Aside from the book cover’s release, I really hadn’t heard much of anything about I Am Not Your Perfect Mexican Daughter. Well, I did get a pitch email about it, but I forgot to respond (what do you mean? I am a very mature and responsible adult blogger person). The audiobook email from PRH came out, and hello yes I will take it I said (possibly aloud bc hey I’m honest). This is one of those books that came out of nowhere and smacked me right in the feels, and, if it’s not already there, you need to put it on your radar.

Fair warning, some readers may have a lot of trouble with Julia’s voice. See, Julia, she’s not a nice girl. She doesn’t like people, she’s judgmental AF, and she really does think she’s better than everyone else. At one point, in a fight with her best friend, she literally responds to a question about why she acts like she’s better than everyone else with “Because I am.” Julia is not here to make friends. There’s very much a character arc in place, but Julia’s still going to be judgmental at the end, only with a bit more awareness about how much more complicated the world really is.

Personally, I loved Julia. I have so much love and empathy for the bitchy heroines. I relate to this girl so hard, especially in her anxiety. This is the first time I’ve encountered an anxious heroine who turns her discomfort into projected anger at the things and people around her, which is absolutely how I lived my life for years with absolutely no idea I was doing that. As the novel progresses, you get more of an idea of why Julia thinks this way. Julia learning she’s been wrong or misunderstood things is relatable AF and oof my HEART. *hugs poor baby Julia tightly*

I Am Not Your Perfect Mexican Daughter is a bildungsroman. The frame of the novel is on Julia’s relationship with her sister Olga, who died just before the novel opened—hit by a bus, who was the perfect Mexican daughter, at least on the surface. Julie delves into family secrets, obsessively searching, to prove that Olga was not perfect—everyone does not handle grief the same way—and unearths secrets about her parents along the way too. That transition from childhood to adulthood is, I believe, largely driven not just by increased responsibility but also by the realization that there is so much more to the world and the people around you (particularly your parents) than you ever thought. The structure of the novel feels a bit atypical, but it really pays off.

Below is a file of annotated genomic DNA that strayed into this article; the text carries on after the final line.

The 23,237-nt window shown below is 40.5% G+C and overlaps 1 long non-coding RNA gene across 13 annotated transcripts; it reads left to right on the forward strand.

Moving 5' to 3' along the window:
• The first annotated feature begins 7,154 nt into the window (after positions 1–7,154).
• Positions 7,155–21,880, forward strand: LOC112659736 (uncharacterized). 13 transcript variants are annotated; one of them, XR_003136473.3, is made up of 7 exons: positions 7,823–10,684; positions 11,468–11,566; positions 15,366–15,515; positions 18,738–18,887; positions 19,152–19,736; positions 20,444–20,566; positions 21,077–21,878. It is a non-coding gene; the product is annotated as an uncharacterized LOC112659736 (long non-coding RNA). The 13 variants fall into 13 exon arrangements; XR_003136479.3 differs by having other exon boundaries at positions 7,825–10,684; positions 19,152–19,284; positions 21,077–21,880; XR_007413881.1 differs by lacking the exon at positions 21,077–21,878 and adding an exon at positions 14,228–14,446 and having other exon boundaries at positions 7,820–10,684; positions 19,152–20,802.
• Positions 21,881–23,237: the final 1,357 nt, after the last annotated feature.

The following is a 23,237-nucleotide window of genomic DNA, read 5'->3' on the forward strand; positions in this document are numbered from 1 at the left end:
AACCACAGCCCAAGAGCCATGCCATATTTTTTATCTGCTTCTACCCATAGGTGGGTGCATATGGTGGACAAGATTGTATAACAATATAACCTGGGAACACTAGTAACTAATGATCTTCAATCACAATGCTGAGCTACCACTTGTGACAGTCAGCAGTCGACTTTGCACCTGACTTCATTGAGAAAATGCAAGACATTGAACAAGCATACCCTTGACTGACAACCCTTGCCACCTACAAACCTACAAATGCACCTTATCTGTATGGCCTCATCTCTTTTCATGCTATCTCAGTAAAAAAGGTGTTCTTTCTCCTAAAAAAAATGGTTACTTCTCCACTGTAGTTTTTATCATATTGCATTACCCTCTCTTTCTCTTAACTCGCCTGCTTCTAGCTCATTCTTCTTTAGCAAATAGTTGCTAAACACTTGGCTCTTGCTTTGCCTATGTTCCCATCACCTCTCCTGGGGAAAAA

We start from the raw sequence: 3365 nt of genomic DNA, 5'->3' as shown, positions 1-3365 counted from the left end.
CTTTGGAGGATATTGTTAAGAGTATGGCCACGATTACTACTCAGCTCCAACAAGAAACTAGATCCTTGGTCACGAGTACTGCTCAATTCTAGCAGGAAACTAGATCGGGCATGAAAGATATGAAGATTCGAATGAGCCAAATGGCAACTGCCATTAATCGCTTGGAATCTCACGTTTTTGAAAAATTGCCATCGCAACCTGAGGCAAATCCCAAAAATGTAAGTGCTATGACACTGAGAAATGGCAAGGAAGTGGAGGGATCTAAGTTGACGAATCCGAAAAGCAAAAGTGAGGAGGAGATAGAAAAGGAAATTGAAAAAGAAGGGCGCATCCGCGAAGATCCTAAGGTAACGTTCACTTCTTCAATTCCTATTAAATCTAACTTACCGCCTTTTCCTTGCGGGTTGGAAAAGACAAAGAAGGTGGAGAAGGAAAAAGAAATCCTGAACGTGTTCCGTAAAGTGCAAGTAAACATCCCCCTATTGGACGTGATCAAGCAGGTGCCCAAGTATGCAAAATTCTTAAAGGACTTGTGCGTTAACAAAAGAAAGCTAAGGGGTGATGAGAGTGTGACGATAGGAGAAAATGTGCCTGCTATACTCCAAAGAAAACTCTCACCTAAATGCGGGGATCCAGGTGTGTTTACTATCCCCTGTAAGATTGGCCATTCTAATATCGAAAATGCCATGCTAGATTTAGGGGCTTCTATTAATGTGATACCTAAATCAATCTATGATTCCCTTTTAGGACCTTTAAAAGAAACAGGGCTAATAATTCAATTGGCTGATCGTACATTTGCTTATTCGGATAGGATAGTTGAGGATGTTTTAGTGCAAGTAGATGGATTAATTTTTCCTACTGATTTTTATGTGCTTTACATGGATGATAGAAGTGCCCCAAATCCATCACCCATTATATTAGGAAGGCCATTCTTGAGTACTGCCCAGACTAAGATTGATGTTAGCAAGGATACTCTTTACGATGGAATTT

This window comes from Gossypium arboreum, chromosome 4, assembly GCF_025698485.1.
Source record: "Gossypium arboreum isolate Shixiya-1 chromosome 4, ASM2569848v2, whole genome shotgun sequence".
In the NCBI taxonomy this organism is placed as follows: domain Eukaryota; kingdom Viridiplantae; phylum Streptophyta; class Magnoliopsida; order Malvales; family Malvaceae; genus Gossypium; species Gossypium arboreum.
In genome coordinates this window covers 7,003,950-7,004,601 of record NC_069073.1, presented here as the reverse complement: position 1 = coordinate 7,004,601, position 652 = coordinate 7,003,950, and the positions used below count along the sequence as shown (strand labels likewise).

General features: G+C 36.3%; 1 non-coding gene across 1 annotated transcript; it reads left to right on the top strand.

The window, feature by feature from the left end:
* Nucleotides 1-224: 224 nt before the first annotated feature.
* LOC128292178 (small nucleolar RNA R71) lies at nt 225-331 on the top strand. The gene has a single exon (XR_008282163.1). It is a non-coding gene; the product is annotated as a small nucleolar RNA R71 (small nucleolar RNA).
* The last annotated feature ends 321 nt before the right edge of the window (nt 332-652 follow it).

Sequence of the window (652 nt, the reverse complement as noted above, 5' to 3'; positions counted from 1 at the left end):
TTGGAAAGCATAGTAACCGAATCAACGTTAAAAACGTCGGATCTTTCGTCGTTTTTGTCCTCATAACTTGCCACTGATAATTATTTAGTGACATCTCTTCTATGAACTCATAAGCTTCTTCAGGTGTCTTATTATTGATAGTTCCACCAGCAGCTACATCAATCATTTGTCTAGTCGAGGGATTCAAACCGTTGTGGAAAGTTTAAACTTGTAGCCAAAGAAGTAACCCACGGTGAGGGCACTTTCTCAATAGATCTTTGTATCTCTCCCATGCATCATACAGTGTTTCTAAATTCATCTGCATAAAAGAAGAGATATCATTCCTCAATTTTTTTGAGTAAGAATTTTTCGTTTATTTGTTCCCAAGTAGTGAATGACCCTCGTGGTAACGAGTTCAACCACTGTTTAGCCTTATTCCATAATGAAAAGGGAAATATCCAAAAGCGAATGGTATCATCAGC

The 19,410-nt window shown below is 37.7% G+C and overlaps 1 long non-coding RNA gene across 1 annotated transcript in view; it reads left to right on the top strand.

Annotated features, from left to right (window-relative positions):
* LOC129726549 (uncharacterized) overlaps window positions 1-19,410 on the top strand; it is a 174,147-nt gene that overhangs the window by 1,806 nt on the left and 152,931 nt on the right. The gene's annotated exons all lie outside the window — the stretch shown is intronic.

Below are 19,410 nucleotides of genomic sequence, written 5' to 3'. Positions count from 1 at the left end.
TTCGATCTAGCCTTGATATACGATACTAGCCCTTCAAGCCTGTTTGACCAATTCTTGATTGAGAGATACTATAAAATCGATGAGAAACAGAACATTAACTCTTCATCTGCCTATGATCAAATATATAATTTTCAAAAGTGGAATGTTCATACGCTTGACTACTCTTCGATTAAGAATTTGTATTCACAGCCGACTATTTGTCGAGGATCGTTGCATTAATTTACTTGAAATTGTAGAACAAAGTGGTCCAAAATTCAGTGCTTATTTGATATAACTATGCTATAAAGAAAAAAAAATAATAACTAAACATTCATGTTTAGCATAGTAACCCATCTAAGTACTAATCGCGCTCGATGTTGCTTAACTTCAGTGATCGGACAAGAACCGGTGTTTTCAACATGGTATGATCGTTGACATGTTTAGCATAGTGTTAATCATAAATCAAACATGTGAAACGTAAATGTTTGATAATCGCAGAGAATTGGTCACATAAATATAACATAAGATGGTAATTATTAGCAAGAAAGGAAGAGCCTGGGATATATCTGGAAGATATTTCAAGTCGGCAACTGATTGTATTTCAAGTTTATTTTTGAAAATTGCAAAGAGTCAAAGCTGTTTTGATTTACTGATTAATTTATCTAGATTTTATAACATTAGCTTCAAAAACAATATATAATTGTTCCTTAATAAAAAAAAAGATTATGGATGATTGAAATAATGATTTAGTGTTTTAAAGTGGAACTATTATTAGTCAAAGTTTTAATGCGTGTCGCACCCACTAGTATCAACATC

I am so, so excited that this book hit the NYT bestseller list. Hurrah and huzzah and other exclamations of joy! You, go, heroine with anxiety!

Tl;dr – Review in a GIFfy:

One response to “Size Doesn’t Matter (197): A Semi-Definitive List of Worst Nightmares; I Am Not Your Perfect Mexican Daughter”

  1. I haven’t seen many reviews for Perfect Mexican Daughter but I’ve been wanting to read it for awhile. It sounds like everything I was hoping for, I’ll have to look for it at the library this week! I like reading about anxious heroines even if it doesn’t exactly mirror my own anxiety. Excellent review 🙂